From fueling political revolutions to making overnight celebrities of average Joes, the power of social media is unlike any other communications medium of our time.
As a result, social media companies like Facebook and Twitter have come under increased pressure to crack down on the proliferation of false, hateful or threatening content on their platforms.
Cyberbullying is one especially troubling way that social media is used for intimidation and humiliation – sometimes with devastating consequences.
From Eric Anderson, Director of Content and Engagement:
The potential role of social media in teen suicide is the topic of two recent stories by Denver Post reporter Jennifer Brown.
Colorado’s suicide rate for teens ages 10 to 18 has increased at an alarming rate, according to the Colorado Department of Public Health and Environment, nearly doubling between 2006 and 2016. It is the second leading cause of death among Colorado teens after unintentional injuries.
One heart-breaking article explores whether the Sarahah anonymous feedback app can promote cyberbullying.
The second piece highlights how Littleton students launched a social media blackout in response to local teen suicides. “We’re not saying social media causes suicide, because it doesn’t,” Joe Roberts, junior class president at Heritage High School, told The Denver Post. “But it’s definitely a factor. People can become jealous and depressed. People are posting these perfect pictures and perfect tweets.”
From Laura Bernero, Owned Media Strategist:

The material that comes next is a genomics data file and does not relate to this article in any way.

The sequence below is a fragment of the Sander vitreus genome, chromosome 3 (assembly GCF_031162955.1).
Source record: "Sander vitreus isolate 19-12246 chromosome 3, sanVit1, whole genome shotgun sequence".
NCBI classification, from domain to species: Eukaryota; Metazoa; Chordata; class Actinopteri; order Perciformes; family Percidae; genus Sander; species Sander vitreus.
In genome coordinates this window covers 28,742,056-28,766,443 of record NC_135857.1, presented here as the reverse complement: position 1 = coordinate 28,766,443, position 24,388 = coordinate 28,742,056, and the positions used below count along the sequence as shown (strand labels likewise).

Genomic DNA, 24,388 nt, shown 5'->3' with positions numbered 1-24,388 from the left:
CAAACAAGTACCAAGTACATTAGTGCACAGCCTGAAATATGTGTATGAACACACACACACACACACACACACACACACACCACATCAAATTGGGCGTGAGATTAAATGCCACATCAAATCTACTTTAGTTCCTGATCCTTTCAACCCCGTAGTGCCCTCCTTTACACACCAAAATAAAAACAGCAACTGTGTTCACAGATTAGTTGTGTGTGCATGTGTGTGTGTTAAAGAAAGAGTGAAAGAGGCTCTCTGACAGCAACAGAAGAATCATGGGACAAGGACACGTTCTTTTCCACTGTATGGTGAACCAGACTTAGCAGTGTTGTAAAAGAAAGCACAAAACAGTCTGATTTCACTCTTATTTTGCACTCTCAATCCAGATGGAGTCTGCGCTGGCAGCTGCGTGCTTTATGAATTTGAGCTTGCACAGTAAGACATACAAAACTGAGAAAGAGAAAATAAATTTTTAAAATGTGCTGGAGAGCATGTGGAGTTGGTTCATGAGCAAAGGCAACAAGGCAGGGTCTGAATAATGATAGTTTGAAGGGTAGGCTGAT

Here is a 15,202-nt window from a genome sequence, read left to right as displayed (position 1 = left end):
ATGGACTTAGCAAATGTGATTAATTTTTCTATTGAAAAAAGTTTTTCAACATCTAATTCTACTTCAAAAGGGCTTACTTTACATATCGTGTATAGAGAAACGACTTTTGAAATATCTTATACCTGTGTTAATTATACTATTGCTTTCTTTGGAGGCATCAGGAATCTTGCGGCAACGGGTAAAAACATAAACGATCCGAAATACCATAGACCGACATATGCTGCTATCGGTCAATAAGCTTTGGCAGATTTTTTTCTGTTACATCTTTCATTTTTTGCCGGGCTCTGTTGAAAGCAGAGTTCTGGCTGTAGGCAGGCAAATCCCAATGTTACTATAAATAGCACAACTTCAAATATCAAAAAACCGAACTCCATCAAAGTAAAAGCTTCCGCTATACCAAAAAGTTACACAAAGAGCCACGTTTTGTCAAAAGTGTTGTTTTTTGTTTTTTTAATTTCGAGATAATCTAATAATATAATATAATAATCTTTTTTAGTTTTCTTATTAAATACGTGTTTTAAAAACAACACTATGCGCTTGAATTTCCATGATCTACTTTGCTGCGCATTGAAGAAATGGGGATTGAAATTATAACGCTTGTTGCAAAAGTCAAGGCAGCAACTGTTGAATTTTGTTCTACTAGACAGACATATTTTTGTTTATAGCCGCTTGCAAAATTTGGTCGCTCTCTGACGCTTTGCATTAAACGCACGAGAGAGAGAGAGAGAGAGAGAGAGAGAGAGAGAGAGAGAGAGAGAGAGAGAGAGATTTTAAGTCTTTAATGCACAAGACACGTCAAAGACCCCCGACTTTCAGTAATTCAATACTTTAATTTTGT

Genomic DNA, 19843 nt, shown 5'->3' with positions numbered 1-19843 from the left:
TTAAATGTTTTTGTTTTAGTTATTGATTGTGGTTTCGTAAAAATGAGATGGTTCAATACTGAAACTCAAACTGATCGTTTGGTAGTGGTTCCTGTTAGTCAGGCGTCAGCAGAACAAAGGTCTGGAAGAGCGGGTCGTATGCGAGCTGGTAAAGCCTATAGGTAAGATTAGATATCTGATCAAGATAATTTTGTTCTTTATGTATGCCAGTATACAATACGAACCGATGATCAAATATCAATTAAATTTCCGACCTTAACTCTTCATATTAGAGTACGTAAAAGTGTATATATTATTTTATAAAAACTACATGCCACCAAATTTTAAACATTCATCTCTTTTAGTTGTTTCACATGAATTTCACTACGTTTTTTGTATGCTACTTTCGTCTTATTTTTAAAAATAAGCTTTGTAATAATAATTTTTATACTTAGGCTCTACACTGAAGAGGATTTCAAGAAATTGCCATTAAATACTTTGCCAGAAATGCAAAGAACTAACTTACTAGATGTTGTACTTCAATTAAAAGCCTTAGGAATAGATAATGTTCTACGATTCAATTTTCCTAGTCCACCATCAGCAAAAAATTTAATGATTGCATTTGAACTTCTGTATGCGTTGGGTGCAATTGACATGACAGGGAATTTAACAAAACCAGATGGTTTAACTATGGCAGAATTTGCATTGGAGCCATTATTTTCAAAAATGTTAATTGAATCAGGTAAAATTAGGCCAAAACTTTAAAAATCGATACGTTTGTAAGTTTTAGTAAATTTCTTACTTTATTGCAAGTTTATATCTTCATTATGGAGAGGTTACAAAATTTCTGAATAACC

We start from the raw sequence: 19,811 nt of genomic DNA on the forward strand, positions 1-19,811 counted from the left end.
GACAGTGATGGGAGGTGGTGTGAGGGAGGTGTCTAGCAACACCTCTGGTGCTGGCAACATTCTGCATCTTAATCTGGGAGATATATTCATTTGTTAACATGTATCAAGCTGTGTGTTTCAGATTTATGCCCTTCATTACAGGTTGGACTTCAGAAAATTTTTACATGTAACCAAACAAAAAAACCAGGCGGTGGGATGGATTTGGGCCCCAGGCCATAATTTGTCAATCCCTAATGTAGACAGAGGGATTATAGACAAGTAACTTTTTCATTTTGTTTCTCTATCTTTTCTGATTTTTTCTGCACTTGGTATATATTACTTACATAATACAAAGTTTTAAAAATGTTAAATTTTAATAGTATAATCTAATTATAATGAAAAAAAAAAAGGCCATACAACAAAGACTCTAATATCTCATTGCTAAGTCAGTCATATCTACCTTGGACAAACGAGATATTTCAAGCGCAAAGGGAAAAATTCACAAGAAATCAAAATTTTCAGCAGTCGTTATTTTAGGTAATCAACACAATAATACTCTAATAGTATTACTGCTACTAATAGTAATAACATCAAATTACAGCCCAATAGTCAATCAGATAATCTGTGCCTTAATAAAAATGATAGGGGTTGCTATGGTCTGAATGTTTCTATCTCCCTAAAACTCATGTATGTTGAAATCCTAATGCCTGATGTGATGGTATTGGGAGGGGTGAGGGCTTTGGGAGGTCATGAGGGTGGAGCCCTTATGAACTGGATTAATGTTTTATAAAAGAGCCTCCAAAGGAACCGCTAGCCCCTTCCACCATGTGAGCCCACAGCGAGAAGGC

Instagram continues to roll out new features to encourage user engagement and create a sense of community. Announced recently: a polls feature in Instagram Stories allowing you to instantly collect preferences from your followers. Whether you need help with a shoe selection or smoothie flavor, it’s got you covered.
Other new creative features (like color picker) are fun too, but the poll feature has my vote as the next game-changer for brands on the app.
Allison Nipert, Content Strategist:
For those of you who still think Snapchat is a pointless app for Gen Z teens to send each other selfies, it might be time to start taking the social media app seriously — both for personal use and as a marketing tool for businesses. Snapchat has added a new feature called “Context Cards” that allow users to book a Lyft, make reservations, read reviews and more — all within the app. Expect to see competitors Facebook and Instagram follow suit.
From Katharine Brenton, Editorial Strategist:
Speaking of Snapchat, here’s an interesting tidbit that sheds light on a key audience for marketers. New research from Nielsen quantifies Latinas’ tech use, finding that the influence of this fast-growing demographic group is expanding. Latinas are social trendsetters and avid video consumers. In fact, on some popular platforms, Latinas’ usage is exponentially higher than their non-Hispanic white female counterparts. Latinas use Snapchat at a rate 96 percent higher than non-Hispanic white women. They use Instagram at a rate 64 percent higher, and Spotify, Google+ and Pandora at 58 percent higher rates.
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In 2020, as concerns about the COVID-19 pandemic rippled worldwide, youth audiences turned to digital campfire platforms.